Stand by Me - Experiments on help and commitment in coordination games

Jordi Brandts, David J. Cooper, Enrique Fatas, Qi Shi

Research output: Contribution to journalArticlepeer-review

20 Citations (Scopus)
11 Downloads (Pure)


We present experiments studying how high ability individuals use help to foster efficient coordination. After an initial phase that traps groups in a low productivity equilibrium, incentives to coordinate are increased, making it possible to escape this performance trap. The design varies whether high ability individuals can offer help and, if so, whether they must commit to help for an extended period. If help is chosen on a round by round basis, the probability of escaping the performance trap is slightly reduced by allowing for help. The likelihood of success significantly improves if high ability individuals must commit to help for an extended time period. We develop and estimate a structural model of sophisticated learning that provides an explanation for why commitment is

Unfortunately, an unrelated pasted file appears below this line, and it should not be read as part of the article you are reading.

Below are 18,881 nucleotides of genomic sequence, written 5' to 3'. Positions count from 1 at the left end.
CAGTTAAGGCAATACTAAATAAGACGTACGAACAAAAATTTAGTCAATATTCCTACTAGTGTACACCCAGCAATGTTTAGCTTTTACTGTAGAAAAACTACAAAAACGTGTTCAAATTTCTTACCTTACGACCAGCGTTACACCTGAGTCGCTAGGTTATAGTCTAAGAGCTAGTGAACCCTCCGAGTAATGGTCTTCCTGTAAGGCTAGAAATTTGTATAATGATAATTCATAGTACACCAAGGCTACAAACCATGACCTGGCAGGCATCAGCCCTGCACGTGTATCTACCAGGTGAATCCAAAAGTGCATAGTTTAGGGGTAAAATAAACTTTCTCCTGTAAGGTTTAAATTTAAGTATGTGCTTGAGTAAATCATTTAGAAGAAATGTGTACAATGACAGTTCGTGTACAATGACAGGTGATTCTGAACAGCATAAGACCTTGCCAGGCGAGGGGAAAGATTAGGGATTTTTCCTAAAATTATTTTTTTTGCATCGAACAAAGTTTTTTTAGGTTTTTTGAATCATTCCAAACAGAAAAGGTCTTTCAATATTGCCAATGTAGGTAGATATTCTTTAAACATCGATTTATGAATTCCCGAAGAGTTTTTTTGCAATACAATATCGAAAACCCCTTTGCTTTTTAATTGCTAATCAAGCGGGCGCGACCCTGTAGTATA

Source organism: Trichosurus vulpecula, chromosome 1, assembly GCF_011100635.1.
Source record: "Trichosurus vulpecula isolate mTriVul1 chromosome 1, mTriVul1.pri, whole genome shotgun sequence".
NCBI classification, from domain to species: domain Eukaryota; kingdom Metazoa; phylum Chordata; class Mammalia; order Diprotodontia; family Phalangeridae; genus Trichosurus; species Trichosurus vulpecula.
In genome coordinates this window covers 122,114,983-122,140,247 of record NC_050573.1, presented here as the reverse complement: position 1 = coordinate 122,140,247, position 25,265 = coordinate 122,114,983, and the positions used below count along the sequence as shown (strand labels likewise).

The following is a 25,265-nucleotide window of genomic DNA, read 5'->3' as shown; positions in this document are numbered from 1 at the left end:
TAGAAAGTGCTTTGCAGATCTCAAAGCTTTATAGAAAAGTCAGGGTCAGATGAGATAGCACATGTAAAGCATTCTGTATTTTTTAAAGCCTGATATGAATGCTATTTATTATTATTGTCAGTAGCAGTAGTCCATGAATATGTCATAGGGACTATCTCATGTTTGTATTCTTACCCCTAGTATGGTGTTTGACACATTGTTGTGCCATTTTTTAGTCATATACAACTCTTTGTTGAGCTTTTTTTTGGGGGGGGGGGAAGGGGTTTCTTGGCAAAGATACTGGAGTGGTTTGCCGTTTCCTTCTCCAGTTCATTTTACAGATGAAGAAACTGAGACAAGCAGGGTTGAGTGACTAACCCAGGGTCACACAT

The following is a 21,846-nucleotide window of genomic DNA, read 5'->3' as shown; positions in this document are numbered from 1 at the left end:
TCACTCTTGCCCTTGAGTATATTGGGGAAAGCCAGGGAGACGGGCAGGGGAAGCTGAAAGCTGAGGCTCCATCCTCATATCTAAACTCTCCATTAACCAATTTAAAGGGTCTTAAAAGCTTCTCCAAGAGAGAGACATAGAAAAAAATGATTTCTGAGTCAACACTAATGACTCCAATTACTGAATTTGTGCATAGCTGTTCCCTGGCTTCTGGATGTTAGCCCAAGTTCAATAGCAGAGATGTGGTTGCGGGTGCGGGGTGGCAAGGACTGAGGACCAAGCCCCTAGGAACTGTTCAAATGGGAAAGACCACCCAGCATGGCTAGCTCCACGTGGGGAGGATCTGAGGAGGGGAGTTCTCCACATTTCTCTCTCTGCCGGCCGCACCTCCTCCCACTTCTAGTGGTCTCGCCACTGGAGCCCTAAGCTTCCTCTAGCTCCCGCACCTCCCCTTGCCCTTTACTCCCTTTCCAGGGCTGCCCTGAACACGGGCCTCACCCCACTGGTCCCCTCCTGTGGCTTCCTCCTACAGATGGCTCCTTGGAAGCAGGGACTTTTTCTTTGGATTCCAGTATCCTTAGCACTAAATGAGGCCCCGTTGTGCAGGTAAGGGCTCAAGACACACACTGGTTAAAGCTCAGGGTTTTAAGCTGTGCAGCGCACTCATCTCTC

necessary. The key insight is that potential leaders who are overly optimistic about their ability to teach their followers are too fast to eliminate help in the absence of commitment.
Original languageEnglish
Pages (from-to)2916–2936
Number of pages21
JournalManagement Science
Issue number10
Early online date30 Dec 2015
Publication statusPublished - Oct 2016


  • Incentives
  • Coordination
  • Experiments
  • Organizations
  • Heterogenous work teams

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